That’s obviously different than exclusive or high-priced subscriptions, where part of the value, Rosen said, is you have something others don’t.
The Correspondent does have exclusivities, including that only members can comment.
“But we find that in strong membership sites, the availability of the journalism to the public at large is part of why people are members.”
Feels and needs
News organizations need a professional community to understand how membership programs can best work, said Goligoski. They want confidence that memberships will put them on solid financial ground. They want a great product. And they need for membership to be a company-wide value, not just something for the business side to worry about.
Members need news organizations to make good use of their unique skills, she said. It’s not just about taking their money, but figuring out what else they have to offer.
Matt Kiser, founder of What the Fuck Just Happened Today, is a great example of this, Goligoski said. A member suggested a podcast and offered to produce it. Kiser also gets help editing from his members.
“People don’t just want to donate,” she said.
They want to see behind the scenes: How do newsrooms decide on what they’ll cover, for instance? Honolulu Civil Beat regularly opens their newsroom up. And they want to see something different than the commodity coverage they see everywhere else, something that helps connect them to where they live.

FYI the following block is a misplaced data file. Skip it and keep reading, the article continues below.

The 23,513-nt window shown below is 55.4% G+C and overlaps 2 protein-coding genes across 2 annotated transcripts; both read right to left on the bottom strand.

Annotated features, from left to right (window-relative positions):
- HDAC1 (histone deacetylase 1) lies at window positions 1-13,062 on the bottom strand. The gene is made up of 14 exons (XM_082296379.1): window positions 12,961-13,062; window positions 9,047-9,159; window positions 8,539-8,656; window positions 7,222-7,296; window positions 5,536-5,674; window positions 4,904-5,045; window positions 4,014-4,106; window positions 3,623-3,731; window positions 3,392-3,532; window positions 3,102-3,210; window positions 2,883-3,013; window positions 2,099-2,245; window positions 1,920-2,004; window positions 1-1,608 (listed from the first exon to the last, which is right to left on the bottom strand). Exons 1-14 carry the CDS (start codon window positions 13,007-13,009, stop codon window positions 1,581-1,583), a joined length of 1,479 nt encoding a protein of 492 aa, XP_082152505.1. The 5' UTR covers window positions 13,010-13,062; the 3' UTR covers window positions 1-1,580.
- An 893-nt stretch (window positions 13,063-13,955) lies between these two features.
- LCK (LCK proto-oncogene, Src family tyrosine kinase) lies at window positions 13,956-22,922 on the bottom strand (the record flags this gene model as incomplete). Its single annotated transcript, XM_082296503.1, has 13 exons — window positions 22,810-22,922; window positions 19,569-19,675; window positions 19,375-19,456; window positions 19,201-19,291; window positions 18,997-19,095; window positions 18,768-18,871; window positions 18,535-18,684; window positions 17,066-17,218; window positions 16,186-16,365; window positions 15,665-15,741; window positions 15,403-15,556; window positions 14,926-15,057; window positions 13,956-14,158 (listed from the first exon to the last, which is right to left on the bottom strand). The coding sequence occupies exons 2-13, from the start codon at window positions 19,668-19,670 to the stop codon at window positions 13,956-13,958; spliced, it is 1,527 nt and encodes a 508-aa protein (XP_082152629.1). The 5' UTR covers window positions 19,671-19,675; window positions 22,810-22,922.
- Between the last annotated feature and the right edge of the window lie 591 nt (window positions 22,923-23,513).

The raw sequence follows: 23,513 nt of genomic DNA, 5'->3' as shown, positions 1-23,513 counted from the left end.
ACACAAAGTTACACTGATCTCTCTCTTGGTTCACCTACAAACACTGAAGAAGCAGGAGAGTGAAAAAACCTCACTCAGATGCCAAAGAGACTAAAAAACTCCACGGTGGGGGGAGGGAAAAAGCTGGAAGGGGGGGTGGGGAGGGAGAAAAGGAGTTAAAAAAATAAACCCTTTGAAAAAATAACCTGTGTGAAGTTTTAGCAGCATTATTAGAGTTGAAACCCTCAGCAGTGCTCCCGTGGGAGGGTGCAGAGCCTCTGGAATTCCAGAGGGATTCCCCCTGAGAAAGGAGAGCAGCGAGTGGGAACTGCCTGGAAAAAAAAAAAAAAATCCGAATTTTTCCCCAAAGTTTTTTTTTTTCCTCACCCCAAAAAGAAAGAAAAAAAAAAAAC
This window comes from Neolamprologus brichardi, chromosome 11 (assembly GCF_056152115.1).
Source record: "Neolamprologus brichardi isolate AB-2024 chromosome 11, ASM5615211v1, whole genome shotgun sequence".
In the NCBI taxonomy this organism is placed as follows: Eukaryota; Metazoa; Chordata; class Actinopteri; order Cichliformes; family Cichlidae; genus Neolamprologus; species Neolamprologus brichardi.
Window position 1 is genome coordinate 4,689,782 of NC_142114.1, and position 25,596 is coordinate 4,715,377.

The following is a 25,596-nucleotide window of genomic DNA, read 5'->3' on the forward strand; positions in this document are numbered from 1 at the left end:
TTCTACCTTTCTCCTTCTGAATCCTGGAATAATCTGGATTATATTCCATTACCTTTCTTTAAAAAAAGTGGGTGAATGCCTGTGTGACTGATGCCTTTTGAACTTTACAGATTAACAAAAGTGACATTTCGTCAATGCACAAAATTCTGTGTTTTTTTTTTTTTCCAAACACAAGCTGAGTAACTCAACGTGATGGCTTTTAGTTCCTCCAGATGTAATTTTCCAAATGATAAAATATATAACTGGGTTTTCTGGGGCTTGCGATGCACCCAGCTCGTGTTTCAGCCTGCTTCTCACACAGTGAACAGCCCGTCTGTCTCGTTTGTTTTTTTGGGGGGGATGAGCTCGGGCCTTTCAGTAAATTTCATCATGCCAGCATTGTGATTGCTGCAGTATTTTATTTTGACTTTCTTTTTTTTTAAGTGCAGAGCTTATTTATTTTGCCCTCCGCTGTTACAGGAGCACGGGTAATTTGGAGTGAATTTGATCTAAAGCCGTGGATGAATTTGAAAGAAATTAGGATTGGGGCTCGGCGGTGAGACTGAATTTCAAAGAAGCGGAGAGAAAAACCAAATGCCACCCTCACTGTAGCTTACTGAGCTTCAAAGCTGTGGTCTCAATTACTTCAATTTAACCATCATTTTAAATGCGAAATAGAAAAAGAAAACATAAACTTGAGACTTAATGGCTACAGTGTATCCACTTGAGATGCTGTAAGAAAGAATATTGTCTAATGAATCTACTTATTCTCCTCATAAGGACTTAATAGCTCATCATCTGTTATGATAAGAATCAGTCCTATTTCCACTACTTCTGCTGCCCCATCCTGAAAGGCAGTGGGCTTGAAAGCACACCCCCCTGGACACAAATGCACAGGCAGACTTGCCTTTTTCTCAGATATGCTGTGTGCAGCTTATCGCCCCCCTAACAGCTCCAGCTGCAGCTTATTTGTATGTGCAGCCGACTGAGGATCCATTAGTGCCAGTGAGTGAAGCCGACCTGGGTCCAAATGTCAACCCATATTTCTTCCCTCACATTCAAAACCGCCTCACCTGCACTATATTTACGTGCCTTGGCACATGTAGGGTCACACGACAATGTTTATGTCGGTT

Starting next year, Membership Puzzle Project has an experiment that builds on all those ideas.
Join the beat
Rosen has been fascinated for a while now with the idea of a networked beat — a reporter with a network of people who can help that reporter cover that beat.
It’s more than just good sourcing.
“With the internet, it can become a genuine network,” Rosen said.
So next year, Membership Puzzle Project is testing the idea of membership out at the beat level with a program called “Join the Beat.”
The project will work with five or six newsrooms to develop an approach. So far, those newsrooms include The Correspondent and The War Horse.
Here's what he hopes to find out: What kind of tools and workflows are necessary to make a beat like that work? What problems does it bring up? What editorial products can members help make, including maybe a curated reading list?
Another experiment for 2018 is the study of a group of newsrooms from niche to local to national and international that have membership programs. The five that are involved, Goligoski said, are La Diaria in Uruguay, The Correspondent’s U.S. newsroom, Guardian US, Texas Tribune, City Bureau and Chalkbeat.
The Correspondent still has to raise money to expand to the U.S., and Rosen expects that will start in the first half of next year.
There’s a lot more to come to, from studying the traditional public media models for membership to expanding the idea of how members can contribute to figuring out pricing guidance for news sites that want to start membership projects.
In the project’s first six months, there are a lot of pieces out there already. But one thing that’s clear from what the Membership Puzzle Project has pieced together so far — it’s a puzzle a lot of people think is worth solving.
“We really are inspired by the many ways that we see reporters working very closely with members of their audiences,” Goligoski said, “and engaging in richer interactions than maybe we’ve seen in years past.”